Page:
Vad
  • Mark Eatherton
    Mark Eatherton Member Posts: 5,853
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    The confusion...

    You are correct in calling it a one pipe system, but it is more often referred to as a MonoFlo or diverter tee system. And if you are doing home runs from the mechanical room or a remote manifold to each individual radiator, it is no longer a one pipe system, but a two pipe system.



    And if you are using upright cast iron radiators, then make sure you have at least one zone that has no flow control, or install a pressure bypass valve or a constant pressure pump.



    Got pictures?



    They're worth a million words...



    ME

    There was an error rendering this rich post.

  • Vad
    Vad Member Posts: 55
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    Thank you, Mark,

    You confirmed my own view on this. Now I have to choose which one to get.



    Thank you again,

    Vad
  • Vad
    Vad Member Posts: 55
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    Thanks, Rod

    I am familiar with this chapter. This is how I started with the Home Run.

    One think that kind of unknown to me.

    The idea is to operate Boiler from Outdoor reset as an example. But it means that boiler will be operating all the time from Fall to end of spring (in my area). With the standard setup where I have thermostats in each zone, Boiler will operate only when the Thermostat is calling for it.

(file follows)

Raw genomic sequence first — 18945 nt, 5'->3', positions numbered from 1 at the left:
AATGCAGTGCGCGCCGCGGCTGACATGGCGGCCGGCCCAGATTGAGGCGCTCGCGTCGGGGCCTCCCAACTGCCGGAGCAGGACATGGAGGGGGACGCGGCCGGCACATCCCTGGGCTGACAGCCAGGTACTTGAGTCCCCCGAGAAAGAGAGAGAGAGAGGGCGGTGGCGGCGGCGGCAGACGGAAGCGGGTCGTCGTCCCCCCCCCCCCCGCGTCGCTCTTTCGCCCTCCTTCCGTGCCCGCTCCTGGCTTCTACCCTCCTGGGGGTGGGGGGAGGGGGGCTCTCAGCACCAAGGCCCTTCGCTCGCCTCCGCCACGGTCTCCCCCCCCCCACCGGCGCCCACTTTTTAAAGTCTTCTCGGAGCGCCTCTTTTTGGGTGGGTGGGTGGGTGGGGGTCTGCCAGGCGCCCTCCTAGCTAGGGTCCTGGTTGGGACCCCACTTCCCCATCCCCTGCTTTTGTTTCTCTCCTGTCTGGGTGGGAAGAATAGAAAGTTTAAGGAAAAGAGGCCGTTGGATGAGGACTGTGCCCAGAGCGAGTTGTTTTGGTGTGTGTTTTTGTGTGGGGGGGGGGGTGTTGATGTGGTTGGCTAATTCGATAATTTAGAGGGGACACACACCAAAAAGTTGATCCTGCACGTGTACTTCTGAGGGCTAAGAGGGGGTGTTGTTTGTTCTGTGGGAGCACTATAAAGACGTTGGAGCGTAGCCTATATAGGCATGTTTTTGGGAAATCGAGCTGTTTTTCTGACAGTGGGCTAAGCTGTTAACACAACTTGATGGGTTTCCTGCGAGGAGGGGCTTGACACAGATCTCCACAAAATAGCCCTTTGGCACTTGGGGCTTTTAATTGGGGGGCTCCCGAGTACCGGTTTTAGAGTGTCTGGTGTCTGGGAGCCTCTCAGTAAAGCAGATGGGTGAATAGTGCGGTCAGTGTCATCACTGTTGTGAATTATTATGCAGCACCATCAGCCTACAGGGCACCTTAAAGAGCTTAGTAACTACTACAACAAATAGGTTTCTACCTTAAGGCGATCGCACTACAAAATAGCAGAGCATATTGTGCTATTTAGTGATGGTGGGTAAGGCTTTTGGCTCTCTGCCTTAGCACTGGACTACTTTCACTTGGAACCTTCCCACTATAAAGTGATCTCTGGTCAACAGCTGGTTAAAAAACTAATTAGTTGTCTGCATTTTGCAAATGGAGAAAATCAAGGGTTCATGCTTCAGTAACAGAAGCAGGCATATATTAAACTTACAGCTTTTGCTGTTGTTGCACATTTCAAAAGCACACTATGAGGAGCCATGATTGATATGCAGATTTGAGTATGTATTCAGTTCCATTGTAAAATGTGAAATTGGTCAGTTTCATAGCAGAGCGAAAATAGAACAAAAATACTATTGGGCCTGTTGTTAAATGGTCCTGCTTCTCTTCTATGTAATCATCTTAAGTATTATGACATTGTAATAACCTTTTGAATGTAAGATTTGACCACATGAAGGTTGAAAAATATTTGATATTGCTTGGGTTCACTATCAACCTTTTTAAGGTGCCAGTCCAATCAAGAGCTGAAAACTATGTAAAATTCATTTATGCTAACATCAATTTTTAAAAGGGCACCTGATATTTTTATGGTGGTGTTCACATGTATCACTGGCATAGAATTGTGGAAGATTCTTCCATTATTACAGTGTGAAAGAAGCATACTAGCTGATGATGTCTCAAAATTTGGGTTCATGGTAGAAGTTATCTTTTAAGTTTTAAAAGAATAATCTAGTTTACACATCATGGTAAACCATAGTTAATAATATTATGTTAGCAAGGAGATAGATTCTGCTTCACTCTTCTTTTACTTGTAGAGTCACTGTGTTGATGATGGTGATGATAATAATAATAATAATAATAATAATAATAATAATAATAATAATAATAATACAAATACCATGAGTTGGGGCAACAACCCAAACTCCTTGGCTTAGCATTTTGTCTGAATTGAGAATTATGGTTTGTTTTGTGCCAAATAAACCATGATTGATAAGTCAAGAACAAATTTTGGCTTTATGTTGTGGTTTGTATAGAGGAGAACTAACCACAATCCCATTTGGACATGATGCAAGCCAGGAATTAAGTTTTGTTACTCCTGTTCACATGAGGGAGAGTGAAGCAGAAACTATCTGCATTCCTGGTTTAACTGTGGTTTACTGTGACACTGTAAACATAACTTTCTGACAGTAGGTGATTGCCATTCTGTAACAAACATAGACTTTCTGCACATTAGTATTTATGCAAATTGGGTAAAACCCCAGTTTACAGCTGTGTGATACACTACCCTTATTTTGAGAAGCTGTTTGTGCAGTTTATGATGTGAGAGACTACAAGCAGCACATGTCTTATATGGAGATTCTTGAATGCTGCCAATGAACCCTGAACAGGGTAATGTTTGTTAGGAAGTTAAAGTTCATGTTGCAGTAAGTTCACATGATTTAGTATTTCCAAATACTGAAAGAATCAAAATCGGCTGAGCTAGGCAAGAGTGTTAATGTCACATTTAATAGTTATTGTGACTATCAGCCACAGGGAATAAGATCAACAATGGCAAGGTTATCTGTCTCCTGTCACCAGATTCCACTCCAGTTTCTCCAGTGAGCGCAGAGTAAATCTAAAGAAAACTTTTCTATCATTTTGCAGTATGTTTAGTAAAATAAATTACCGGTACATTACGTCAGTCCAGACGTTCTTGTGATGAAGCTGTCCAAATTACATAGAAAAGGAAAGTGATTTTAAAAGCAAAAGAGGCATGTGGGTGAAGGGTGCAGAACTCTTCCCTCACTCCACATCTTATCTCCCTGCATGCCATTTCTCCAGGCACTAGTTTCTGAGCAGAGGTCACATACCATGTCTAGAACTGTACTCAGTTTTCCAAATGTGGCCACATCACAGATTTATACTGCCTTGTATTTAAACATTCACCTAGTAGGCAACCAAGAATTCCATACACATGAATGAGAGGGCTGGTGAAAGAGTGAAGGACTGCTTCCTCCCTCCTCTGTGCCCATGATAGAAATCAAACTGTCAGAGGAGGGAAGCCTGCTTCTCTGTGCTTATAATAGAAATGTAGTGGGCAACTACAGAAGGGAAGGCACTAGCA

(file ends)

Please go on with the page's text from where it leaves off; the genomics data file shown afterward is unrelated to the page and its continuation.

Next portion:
From my unprofessional point of view it will be inefficient if the boiler will be working "full time" for 3/4 of the year with the TRVs on each radiator. Can you collaborate on this?

          I also seen article where the author  also suggest to put thermostat in the coldest room (in addition to TRVs in the whole house). It makes more sense to me, but what if all rooms are heated more or less equal? It is a rhetoric question :)

       I have heard about electric TRVs but did not have yet time to look at it closely. Too much info and not enough time. I have to concentrate on getting heat at my house :)



    Regards,

    Vad
  • Gordan
    Gordan Member Posts: 891
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    Keep reading

    The boiler doesn't FIRE all the time. The boiler only fires to maintain the supply water temperature that the ODR control tells it to. In a system without ODR, the boiler fires to maintain a fixed supply temperature (which is the worst-case temperature for all year, so it's far too hot for the vast majority of the heating season) whenever there is a call for heat.

    In each case, the boiler simply won't fire if the water is already hot enough. The circulator will keep running, though, as long as there's a call for heat. The ideal of ODR is to have very long (approaching constant) calls for heat, because that means that you're MAINTAINING the comfort level, and not overshooting/undershooting the way that a fixed supply temperature system has to. Why is it more efficient? Primarily because it uses lower temperature water for the vast majority of the season, so you benefit from condensing.